by Omar Douglass
Contributing Writer for The Purpose is Profit Blog
As startup advisor and self-styled “Growth Hacker,” Paul O’Brien, wrote, “Entrepreneurs everywhere are trying to understand not just how to connect, network, and collaborate, but how to develop relationships with the right investors. Incubators, accelerators, and coworking spaces are the place to start.” These relatively new kinds of workspaces and startup support systems have been growing for the past 10 to 15 years. But confusion abounds as to the difference between them. So just what are incubators, accelerators, and coworking spaces?
Incubators provide startups with workspace and business development services – including accounting, branding, and intellectual property training – in a rent-based model offered to young ventures in a custom package. Most often investing capital in young companies in exchange for a small (5% – 15%) equity stake, incubators charge low to no up-front cost for utilizing the workspace and the organization’s cultivated resources such as mentors and networks of investors in the startup’s industry. An example of an innovative new incubator is the art, design and technology-focused New Inc in New York City. Sponsored by the New Museum and housed in a building next door with 11,000 square feet of dedicated workspace, the non-profit incubator provides the resident artist-entrepreneurs more room to explore.
Accelerators are structured more like “schools for startups,” according to a recent article in The Economist. Complete with graduation ceremonies, accelerators are more organization than shared work environment. Once accepted into the accelerator’s time structured program (often three to four months), startups with a developed product or record of service receive access to workspace, small amounts of seed-capital, mentorship, and formal networking opportunities. Despite the success of accelerator graduates like Airbnb, Reddit and DropBox, and the recognition of accelerators such as Y-Combinator and TechStars, the business sense of running an accelerator remains in question. So why do so many VCs and Angels get into these things? As The Economist explained it:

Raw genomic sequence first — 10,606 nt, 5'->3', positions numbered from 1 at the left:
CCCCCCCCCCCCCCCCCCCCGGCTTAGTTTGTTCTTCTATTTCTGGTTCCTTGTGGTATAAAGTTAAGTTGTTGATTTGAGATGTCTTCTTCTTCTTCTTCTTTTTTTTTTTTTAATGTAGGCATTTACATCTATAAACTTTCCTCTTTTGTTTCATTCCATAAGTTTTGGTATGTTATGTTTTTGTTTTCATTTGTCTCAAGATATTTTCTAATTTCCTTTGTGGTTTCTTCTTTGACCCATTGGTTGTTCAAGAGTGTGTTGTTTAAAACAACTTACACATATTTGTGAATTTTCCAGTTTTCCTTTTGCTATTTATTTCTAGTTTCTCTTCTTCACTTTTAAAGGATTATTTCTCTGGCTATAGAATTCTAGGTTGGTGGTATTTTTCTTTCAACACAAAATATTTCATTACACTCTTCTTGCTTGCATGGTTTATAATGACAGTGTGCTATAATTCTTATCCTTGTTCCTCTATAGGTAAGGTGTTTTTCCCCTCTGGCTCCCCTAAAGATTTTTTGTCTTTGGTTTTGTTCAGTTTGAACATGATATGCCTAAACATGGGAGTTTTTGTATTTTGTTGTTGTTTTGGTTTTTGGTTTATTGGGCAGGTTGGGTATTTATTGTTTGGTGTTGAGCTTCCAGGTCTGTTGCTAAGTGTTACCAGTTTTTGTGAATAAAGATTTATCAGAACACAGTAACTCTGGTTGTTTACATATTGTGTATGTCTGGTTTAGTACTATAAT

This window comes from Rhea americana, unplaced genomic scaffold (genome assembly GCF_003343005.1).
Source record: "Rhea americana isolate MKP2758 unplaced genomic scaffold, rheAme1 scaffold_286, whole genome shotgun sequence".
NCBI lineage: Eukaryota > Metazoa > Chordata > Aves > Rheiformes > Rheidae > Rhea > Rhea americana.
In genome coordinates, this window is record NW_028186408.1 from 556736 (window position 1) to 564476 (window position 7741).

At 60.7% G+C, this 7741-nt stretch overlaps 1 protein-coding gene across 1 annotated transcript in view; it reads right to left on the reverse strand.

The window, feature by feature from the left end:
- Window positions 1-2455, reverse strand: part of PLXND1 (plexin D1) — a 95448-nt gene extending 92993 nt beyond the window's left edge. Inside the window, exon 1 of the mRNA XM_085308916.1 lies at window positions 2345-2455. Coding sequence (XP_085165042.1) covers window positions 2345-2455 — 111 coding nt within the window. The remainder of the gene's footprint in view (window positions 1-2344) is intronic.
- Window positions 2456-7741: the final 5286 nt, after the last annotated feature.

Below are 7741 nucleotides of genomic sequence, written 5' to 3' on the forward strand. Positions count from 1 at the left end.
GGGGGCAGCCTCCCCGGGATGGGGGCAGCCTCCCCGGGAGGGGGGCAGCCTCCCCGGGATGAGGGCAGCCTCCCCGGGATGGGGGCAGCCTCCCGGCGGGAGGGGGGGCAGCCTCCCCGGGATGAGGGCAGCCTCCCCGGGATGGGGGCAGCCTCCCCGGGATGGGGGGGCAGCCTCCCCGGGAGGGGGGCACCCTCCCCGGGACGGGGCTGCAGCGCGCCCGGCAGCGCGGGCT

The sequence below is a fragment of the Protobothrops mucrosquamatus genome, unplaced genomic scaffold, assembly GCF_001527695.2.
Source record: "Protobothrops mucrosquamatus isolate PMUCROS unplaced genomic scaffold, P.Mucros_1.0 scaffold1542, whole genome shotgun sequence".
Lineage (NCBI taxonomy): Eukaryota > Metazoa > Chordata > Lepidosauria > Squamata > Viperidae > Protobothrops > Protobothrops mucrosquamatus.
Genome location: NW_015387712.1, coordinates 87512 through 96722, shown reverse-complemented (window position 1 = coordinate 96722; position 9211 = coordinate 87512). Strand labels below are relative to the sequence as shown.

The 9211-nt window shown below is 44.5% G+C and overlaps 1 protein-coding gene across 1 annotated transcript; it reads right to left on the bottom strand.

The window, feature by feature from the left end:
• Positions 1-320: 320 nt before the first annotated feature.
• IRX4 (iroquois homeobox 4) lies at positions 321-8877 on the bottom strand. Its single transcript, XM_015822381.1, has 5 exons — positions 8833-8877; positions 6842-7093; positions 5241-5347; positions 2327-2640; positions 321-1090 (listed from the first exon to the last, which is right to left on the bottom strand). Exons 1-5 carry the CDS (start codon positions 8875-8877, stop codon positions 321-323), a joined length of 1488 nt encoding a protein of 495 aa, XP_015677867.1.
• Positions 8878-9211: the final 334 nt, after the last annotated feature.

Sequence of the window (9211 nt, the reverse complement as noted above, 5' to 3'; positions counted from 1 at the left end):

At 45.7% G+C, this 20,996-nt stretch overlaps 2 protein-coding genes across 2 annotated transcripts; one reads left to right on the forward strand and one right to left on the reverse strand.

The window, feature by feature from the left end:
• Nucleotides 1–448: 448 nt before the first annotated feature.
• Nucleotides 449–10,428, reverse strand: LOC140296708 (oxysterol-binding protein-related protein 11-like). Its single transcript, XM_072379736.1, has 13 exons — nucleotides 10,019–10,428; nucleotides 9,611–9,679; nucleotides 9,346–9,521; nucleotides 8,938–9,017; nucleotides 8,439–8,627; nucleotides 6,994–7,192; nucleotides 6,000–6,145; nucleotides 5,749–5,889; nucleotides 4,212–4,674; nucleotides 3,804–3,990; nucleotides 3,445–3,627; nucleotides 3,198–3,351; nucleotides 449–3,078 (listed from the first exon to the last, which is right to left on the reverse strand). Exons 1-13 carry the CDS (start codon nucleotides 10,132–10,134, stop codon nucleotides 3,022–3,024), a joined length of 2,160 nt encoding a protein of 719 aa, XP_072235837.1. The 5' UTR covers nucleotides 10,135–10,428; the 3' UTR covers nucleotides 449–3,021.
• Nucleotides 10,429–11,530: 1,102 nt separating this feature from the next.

Coworking space is more a style of work than a structured environment or educational program. Often decidedly holistic, coworking spaces cultivate supportive and life-balanced work environments, while providing a fertile, collaborative environment for young companies to form and formulate ideas. With more peer-to-peer mentorship and greater access to talented entrepreneurs, the thinking is that early-stage startups can get ahead on launching a product and earning a profit by starting out in a coworking space.
Often beautifully designed open spaces with plenty of natural light or with floor plans that emphasize community, the some of the best coworking spaces seem to reside within accelerators and incubators. While they tend to look the same, the three can be distinguished by the connection to investment and the needs of the participating startups. If you are considering one of these options, you should first determine what stage of growth your startup is in. Decide to take a focused, yet flexible, look at what you have to offer in terms of competitive advantage within your industry. Then seek out collaborative networks you can tap into to learn more about incubators, accelerators, and coworking spaces near you.
In my next post, we will dig deeper into the inner workings of some established organizations themselves. Have you participated in an accelerator or incubator? Is your startup housed in a collaborative workspace? Share your experience in the comments.
Ed McLaughlin is the author of The Purpose Is Profit: The Truth about Starting and Building Your Own Business, along with co-authors Wyn Lydecker and Paul McLaughlin. The Purpose Is Profit (Greenleaf Book Group) is available in bookstores now.